The process of interviewing hourly and salaried employees is a fundamental part of an MSHA Special Investigation. An operator should expect MSHA to interview everyone who may have knowledge of the underlying citation or order. However, it is important to understand that interviews with special investigators are voluntary and only the individual whose interview is requested can determine whether he/she consents for an interview. If an interview takes place, an individual MUST tell the truth. When being interviewed, an individual has the right to counsel, can discontinue the interview at any time for any reason, can refuse to be recorded, and can refuse to sign a written statement.

Statements are very important in any MSHA investigation, and even more so in a Section 110(c) investigation. MSHA’s Handbook states, “[t]he spoken word is potentially the greatest of all sources of investigative evidence.” A statement may be used to “refresh the memory of an interviewee during a trial or administrative hearing” and may be used to “impeach an interviewee on the stand when their previous statement is inconsistent with current testimony, or to furnish a basis for prosecution of an interviewee who testifies at the trial. If the statement constitutes a confession or admission, the relevant parts may be submitted as evidence during the trial.”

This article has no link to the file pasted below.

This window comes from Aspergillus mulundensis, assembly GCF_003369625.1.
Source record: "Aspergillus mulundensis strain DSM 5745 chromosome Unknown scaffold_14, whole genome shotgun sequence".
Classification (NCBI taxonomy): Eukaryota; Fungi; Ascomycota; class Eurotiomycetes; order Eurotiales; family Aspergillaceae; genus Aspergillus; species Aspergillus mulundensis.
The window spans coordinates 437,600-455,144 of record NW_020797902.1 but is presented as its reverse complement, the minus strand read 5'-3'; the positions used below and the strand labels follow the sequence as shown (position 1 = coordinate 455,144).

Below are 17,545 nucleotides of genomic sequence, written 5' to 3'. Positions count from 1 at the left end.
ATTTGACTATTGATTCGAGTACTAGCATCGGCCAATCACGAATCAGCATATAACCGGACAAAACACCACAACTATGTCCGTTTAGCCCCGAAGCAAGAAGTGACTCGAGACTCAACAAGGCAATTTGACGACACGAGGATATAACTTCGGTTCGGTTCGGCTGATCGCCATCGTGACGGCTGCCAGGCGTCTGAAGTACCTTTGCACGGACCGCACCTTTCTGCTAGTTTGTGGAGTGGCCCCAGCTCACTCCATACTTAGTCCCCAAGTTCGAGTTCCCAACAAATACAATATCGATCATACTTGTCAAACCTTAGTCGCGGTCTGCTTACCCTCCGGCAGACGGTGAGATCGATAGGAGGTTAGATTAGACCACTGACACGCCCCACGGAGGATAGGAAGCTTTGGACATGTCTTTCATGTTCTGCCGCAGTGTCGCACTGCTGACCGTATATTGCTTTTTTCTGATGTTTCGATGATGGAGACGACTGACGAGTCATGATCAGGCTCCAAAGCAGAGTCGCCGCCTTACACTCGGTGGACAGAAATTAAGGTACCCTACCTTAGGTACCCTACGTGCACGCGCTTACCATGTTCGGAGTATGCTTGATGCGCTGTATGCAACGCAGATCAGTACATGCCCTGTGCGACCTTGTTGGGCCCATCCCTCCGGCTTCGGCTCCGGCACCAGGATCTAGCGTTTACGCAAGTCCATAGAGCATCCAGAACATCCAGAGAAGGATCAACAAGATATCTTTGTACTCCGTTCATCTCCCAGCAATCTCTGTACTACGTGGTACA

Thus, it is important to realize that statements given by an individual can be used against that individual or anyone else at the company, and admissions made during an interview can be used as the basis for a Section 110(c) violation. While some operators choose to “go it alone” in a special investigation, it would be wise to consult with an experienced attorney familiar with special investigations prior to participating in any MSHA investigation. Many special investigators focus on establishing a violation and miss out on fully developing the existence of mitigating circumstances that could avoid finding a “knowing” violation. In any MSHA investigation, developing a coherent defense strategy and counseling on an operator’s rights can pay dividends down the road by avoiding unnecessary litigation costs

Christopher G. Peterson is a member of Jackson Kelly PLLC’s Denver office, where he works with the firm’s Occupational Safety and Health Practice Group. He can be reached at 303-390-0009 or via email at